This seems like a silly question but there's some toilet flange spacer kits that include rubber gaskets and I'm wondering if the top gasket needs to contact the toilet on the outside of the closet horn. I would think that it needs to as you wouldn't want any sewer gas leaking out.

The kit I have is below. The very limited directions suggest you don't need to use wax. And by wax I'm assuming that meens a wax ring.

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My settup only uses one spacer sandwiched between two gaskets and placed on the toilet flange. Currently there is slightly less than 1/4" gap between the top of the gasket and the surface of the toilet.

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Adding a second spacer causes the back of the toilet to lift up off the floor slightly.

It seems that a normal wax ring will get compressed too much and will extrude into the drainage pipe causing an obstruction.

How do I rectify this gap?

  1. Different extension kit?
  2. Larger wax ring?
  3. Remove gasket and add wax ring?

Also, if I remove the rubber gaskets and just use the spacer, do I need to use some sort of sealant between the toilet flange and spacer? If so, what should I use?

  1. Silicone sealant?
  2. Wax?
  3. Plumber's putty?

2 Answers 2


Plumber's trick...A toilet flange can be level with your finished floor or sit directly on top of the finished floor, but never higher. Use a wax seal to make up the difference. They make "jumbo" wax seals for flanges that are flush with the new finished floor. On a flange that sits directly on top of your new finished floor, use one standard height wax seal. Do not use wax seals with the plastic horn. You only use those in certain situations which I am not going into right now. Also, NEVER stack two wax seals, one on top of the other! One will slide off the other and you a waxy mess under your toilet!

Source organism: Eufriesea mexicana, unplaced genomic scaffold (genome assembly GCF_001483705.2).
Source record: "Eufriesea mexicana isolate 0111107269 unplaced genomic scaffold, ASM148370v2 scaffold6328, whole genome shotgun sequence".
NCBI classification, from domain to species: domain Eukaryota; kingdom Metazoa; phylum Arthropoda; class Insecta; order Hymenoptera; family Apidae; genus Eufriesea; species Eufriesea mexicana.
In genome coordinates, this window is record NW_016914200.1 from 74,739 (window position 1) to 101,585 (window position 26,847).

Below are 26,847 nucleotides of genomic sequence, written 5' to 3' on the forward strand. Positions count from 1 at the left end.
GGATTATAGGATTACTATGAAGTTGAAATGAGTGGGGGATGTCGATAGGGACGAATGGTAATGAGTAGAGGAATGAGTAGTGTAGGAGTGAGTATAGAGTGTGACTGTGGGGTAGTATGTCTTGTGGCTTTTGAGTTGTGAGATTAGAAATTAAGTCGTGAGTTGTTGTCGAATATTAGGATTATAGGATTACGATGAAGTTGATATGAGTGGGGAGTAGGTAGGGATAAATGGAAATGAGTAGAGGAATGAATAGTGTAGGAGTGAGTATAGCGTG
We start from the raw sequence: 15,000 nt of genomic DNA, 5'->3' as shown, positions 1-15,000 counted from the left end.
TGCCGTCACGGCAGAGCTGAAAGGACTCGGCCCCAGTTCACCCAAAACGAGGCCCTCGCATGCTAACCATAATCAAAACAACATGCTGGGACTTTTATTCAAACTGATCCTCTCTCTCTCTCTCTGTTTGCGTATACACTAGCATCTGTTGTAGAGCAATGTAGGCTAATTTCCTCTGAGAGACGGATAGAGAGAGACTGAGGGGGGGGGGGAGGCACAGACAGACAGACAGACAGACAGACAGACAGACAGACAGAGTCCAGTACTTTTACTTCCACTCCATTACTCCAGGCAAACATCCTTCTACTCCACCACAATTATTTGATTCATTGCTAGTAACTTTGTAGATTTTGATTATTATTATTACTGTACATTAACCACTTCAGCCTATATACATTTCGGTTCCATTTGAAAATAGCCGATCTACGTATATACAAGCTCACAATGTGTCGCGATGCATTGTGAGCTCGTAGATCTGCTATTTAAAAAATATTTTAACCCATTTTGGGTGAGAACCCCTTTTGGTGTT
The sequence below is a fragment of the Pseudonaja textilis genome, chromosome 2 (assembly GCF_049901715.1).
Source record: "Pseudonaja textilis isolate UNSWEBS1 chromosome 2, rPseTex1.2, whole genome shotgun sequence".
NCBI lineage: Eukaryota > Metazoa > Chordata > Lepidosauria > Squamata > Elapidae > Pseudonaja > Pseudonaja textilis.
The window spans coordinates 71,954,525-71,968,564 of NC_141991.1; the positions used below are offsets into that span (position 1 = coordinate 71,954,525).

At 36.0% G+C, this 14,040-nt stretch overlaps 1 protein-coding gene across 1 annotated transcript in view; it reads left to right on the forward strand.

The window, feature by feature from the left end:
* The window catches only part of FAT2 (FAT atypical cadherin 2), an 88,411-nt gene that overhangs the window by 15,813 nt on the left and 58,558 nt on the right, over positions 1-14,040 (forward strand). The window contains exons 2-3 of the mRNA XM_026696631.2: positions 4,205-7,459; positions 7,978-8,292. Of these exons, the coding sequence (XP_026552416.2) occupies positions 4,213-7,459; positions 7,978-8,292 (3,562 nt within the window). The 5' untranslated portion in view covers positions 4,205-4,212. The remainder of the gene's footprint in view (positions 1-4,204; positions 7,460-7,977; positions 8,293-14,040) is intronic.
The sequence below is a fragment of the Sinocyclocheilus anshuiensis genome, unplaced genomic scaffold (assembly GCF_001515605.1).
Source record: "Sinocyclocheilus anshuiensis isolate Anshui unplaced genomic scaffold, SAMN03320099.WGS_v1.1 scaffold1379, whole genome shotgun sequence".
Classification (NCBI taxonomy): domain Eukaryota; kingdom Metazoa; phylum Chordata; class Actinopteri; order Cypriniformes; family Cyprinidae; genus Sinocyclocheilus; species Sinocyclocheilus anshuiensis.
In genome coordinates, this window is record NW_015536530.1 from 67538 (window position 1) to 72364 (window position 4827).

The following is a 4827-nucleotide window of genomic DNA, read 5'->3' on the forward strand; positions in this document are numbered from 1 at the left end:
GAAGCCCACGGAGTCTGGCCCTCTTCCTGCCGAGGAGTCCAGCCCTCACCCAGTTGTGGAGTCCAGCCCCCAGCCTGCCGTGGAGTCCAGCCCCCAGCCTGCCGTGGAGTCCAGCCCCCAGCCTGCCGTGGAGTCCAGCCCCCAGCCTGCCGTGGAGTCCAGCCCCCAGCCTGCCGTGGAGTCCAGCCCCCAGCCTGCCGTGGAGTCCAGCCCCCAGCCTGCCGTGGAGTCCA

personally, any time we have a gap bigger than an inch to fill, we just cut out the flange and put in an extension to bring it up to the right height.

however, if its less than 1", just stack up #1 and #3 wax gaskets (we always use the ones with the inner plastic funnel) and make sure its about an inch higher than necessary. then put the toilet in place, push down gently and tighten the bolts.

i have done a couple of hundred toilets over the years and have never had one callback.

dont overthink it - its just a drain pipe. there is no pressure on the pipe, it just needs to seal to the toilet.

  • So you're suggesting stacking two wax rings instead of placing one on top of the rubber gaskets and spacer that I have? Though my quick illustration might suggest otherwise the gap is probably a little under an inch between the original toilet flange and the toilet.
    – hungerstar
    Nov 11, 2016 at 17:30
  • yes - basically the spacer kits work fine, but their design is predicated on the existing closet flange matching their kits face dimensions, everything being perfectly clean and flat, and everything being in good order. why bother? just stack wax gaskets up until they are high enough to seal when compressed. as long as the flange bolts are long enough to compress the seal, you need nothing else. there is no load on the pipe from the toilet (as long as your toilet is sitting securely on the floor - which it is supposed to be) Nov 12, 2016 at 14:33

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